The Civil List division of 1830

When George IV died in June 1830, there was a constitutional requirement for a general election to be held. This took place very soon afterwards, in the context of mounting economic hardship in the country, and a number of candidates, notably the eminent Whig lawyer Henry Brougham, campaigned on the need for parliamentary reform. Following the opening of Parliament, one of the first tasks for the duke of Wellington’s weakened Tory administration was to make financial provision for the new king, William IV.

Sensitive to the public mood for greater frugality in government expenditure, ministers proposed to reduce the civil list grant by £161,000, compared to the previous reign. However, this did not go far enough for many, and the Whig economist Sir Henry Parnell brought forward an amendment, calling for the civil list to be scrutinised by a select committee.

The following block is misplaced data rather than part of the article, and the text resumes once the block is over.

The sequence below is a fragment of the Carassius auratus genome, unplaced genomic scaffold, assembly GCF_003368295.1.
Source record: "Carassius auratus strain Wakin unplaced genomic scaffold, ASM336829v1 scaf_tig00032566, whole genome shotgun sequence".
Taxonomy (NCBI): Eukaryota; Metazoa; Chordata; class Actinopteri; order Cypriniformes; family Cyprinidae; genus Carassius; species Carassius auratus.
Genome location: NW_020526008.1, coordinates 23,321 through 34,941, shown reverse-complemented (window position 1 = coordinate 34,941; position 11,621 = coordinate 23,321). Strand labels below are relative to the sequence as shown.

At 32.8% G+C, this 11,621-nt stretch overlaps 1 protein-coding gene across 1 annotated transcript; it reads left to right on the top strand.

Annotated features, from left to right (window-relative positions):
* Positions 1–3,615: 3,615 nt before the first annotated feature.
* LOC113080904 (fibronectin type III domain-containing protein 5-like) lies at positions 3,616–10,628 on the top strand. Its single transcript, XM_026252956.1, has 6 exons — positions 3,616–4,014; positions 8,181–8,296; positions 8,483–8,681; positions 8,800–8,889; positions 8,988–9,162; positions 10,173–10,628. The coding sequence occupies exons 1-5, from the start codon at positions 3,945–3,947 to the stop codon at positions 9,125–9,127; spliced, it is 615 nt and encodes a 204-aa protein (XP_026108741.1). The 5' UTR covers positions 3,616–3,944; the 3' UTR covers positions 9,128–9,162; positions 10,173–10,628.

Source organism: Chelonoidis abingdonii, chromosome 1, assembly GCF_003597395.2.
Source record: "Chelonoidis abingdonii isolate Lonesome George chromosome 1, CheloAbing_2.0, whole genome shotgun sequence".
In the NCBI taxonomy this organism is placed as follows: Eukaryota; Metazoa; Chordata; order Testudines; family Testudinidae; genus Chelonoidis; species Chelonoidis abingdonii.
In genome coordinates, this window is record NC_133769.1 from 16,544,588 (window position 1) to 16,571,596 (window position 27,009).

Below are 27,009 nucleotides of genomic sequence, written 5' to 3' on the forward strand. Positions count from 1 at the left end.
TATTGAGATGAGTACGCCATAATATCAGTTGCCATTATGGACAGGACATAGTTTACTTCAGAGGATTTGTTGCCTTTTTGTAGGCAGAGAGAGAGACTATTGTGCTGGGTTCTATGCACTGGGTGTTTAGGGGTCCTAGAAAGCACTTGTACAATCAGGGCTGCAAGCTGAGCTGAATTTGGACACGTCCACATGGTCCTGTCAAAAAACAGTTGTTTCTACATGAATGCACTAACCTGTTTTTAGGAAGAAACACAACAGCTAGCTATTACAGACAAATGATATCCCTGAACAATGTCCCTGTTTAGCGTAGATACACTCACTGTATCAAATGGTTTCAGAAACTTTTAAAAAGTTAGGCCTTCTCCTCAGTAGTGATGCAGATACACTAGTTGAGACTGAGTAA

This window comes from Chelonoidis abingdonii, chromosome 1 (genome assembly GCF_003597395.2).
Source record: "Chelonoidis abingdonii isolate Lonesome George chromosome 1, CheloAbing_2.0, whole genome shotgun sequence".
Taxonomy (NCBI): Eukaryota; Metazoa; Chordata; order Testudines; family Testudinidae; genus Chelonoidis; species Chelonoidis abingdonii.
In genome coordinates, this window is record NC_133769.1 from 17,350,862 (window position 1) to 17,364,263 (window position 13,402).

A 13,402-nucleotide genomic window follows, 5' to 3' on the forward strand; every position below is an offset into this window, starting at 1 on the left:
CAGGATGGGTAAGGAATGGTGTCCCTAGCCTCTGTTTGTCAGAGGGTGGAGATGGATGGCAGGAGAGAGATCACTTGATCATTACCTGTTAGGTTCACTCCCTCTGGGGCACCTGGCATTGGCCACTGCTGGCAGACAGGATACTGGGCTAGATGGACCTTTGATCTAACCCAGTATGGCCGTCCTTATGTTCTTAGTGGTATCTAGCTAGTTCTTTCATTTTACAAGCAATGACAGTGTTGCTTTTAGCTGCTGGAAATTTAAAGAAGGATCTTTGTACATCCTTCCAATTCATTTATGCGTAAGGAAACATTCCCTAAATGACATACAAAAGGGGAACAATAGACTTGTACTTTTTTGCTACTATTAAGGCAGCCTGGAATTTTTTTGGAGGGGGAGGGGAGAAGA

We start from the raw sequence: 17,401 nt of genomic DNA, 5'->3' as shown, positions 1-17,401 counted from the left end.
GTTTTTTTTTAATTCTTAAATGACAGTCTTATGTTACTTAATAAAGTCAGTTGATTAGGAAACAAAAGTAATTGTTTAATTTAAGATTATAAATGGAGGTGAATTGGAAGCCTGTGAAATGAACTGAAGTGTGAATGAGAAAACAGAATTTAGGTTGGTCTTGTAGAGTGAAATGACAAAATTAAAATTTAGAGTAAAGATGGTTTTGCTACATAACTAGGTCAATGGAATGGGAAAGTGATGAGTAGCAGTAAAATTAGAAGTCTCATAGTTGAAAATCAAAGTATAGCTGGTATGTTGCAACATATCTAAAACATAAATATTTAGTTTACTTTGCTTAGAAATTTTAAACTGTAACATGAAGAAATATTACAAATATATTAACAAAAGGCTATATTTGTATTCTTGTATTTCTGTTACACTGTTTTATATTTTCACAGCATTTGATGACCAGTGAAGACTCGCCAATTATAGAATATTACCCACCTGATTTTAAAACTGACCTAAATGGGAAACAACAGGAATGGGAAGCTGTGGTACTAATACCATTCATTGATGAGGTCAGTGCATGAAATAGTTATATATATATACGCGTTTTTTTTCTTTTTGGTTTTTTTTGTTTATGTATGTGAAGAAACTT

In the ensuing debate, Parnell was supported by the leader of the rejuvenated Whig opposition, Lord Althorp, and by Joseph Hume, the prominent Radical advocate of economy. Crucially, they were joined in the division lobby by two groups of disaffected Tories, the Canningites and the Ultras. To the surprise of Wellington, Parnell’s amendment was carried by 233-204.

Anticipating the possibility of defeat the next day on Brougham’s scheduled motion for reform, an issue on which Wellington had recently taken an uncompromisingly hostile stance in the House of Lords, the duke took the opportunity afforded by the civil list vote to resign immediately. This paved the way for the formation of Lord Grey’s ministry, which was committed to introducing a reform bill.

Author: Terry Jenkins